Too many college students in California are hungry. For so many of them, “giving it the old college try” can mean going without food for long stretches and experiencing severe physical pain and mental anguish. This limits students’ ability to go to class, study hard, and take full advantage of their time at school to prepare them for the workforce. Why is this happening? Since the start of the Great Recession, California’s 4-year and 2-year higher education tuition costs have risen by 56 and 108 percent respectively. At the same time, young workers’ wages have declined by 20 percent nationwide. The era when students could work a part-time job to pay for tuition, housing, and basic needs like food is long gone.
The growing problem of hunger on California’s college campuses is an invisible experience for many students, but we are getting a better sense of its prevalence. Between 2015 and 2016, researchers at the Wisconsin HOPE Lab, an organization aimed at improving equity in higher education, surveyed 18 California community colleges and found that 68 percent of those students were food insecure — or lack reliable access to sufficient, affordable, and nutritious food — and 34 percent had the very lowest levels of food security, associated with hunger. Students at our four-year colleges and universities are struggling as well. According to a pair of 2015 studies, a quarter of CSU students and 42 percent of UC students do not have adequate access to food or experience hunger.
Hunger can stop smart, hard-working students in their tracks. Young Invincibles, a national Millennial research and advocacy organization, hears regularly from students struggling with food insecurity. Some, like Emily at the University of California, Berkeley struggle to not only juggle a full course load, but also conduct research and work two jobs to make ends meet. Emily knows that without the help of CalFresh her financial and academic security would be in jeopardy. Others experience hunger more severely, like Kathleen who was forced to leave school due to malnutrition, a consequence of persistent food insecurity during her freshman year at UC Santa Barbara in 1998. She’s devastated to see that this continues to be a problem for California’s students 20 years later.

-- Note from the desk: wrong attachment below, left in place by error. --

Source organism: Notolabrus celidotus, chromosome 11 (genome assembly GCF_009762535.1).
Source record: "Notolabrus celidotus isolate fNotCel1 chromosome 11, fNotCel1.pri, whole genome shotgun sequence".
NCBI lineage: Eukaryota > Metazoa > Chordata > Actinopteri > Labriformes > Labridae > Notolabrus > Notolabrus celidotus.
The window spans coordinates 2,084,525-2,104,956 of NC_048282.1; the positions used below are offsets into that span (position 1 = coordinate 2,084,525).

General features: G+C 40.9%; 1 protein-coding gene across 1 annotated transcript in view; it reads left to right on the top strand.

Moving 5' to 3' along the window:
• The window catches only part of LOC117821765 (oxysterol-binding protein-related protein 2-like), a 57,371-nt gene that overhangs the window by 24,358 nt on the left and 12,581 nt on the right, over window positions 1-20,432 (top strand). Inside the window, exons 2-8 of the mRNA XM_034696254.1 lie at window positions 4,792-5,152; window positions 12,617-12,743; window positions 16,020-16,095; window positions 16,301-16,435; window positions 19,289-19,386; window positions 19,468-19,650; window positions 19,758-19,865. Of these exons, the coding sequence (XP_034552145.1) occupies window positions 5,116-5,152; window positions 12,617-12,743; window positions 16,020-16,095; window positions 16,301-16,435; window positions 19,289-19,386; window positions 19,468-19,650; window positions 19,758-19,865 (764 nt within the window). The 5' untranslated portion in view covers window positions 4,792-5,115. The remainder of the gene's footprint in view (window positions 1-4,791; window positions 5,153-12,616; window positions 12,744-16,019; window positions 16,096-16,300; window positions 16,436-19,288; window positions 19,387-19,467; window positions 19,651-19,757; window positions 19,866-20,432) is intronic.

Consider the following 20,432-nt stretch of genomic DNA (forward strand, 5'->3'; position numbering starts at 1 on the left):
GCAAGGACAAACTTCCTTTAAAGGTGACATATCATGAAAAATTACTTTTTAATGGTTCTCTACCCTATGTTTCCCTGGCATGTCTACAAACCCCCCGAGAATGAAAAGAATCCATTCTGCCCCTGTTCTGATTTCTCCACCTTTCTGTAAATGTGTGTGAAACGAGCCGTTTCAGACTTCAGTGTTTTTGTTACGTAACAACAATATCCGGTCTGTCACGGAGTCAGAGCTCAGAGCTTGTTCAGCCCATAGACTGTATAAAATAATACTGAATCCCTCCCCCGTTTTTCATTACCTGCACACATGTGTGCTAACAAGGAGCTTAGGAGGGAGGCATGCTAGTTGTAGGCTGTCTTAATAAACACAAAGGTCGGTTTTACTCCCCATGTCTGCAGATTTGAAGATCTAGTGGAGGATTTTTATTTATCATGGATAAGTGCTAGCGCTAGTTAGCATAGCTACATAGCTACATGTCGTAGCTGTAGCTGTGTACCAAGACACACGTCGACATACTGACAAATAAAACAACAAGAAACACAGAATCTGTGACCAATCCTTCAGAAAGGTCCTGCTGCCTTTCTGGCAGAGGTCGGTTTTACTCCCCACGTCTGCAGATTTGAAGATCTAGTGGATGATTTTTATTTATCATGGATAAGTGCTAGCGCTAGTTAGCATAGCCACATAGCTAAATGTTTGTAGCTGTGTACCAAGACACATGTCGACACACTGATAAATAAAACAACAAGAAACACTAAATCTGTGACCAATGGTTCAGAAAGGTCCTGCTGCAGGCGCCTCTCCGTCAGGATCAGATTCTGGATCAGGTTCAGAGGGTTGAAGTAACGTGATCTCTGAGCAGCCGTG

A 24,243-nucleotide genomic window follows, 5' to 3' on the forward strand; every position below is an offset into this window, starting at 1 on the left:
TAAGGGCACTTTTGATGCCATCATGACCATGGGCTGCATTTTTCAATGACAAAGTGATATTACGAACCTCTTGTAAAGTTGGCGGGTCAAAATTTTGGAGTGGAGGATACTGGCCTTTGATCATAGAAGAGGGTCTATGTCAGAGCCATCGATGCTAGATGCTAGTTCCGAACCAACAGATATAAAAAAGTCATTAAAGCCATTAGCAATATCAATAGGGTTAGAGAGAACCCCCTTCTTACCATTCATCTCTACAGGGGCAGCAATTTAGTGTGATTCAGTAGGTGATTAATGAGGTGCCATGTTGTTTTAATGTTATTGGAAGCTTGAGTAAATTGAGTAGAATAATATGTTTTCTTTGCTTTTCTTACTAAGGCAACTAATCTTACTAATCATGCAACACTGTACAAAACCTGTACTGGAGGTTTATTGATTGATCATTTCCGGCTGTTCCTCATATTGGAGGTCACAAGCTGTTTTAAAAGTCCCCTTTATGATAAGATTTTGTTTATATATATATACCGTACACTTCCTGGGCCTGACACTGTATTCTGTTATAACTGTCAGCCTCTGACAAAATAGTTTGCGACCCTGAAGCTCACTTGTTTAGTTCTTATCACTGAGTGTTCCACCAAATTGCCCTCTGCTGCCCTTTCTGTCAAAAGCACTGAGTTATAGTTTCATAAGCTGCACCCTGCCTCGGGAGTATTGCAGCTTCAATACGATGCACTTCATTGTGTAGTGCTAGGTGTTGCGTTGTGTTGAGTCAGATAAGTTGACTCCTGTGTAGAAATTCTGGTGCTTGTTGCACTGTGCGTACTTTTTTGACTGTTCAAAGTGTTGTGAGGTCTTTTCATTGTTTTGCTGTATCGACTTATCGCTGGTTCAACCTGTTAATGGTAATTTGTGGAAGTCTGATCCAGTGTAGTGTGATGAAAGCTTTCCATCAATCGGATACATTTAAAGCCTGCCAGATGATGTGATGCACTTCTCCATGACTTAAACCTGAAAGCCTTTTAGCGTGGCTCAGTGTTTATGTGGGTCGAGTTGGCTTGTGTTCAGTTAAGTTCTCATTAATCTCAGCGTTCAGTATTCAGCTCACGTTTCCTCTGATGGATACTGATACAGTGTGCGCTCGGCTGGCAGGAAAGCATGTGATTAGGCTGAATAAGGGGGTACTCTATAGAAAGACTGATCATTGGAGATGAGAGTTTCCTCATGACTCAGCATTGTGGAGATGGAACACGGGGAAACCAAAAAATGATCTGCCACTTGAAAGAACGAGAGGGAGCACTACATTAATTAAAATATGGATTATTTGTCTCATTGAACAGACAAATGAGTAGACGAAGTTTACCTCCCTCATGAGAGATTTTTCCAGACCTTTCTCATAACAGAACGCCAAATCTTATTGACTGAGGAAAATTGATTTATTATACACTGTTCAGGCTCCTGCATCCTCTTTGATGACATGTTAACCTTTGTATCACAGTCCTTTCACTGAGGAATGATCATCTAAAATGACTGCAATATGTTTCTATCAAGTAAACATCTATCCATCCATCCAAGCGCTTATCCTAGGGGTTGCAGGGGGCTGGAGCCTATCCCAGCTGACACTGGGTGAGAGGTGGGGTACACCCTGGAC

The severity of the issue is gaining attention, and many institutions’ students and administrators are setting up on-campus food pantries, including twelve CSU campuses, six UC campuses, and a growing number of community colleges, according to the College and University Food Bank Alliance membership list. The CSU and UC systems have both recently committed additional resources to explore and develop new programs to alleviate hunger.
The state legislature is working to meet these efforts with policy support. Assemblywoman Weber has worked to debunk the myth that starving as a student should be seen as a character-building exercise and eliminate the very real challenges that food insecurity poses for California students. Her bill, AB 214, which is now with Governor Brown, and has passed in both the state House and Senate with overwhelming support, would remove many bureaucratic barriers that low-income students face in qualifying for the state’s federally-funded anti-hunger program, CalFresh, by clarifying policies and streamlining student access to the program. AB 214 is aimed at facilitating student access to programs that would alleviate hunger, recognizing that food insecurity contributes to poor health and keeps young people from achieving their educational goals
To address student hunger in California, give students of all backgrounds and equal chance at achieving a degree without the barriers posed by hunger and food insecurity, and be a leader on this issue nationally, Governor Brown must sign AB 214. For students who are eager to learn new skills and get on the path to a career in California, this bill is an important step forward to ensure they aren’t held back by the fear of where they’ll find their next meal.
Authored by Christopher Nellum, Policy and Research Director.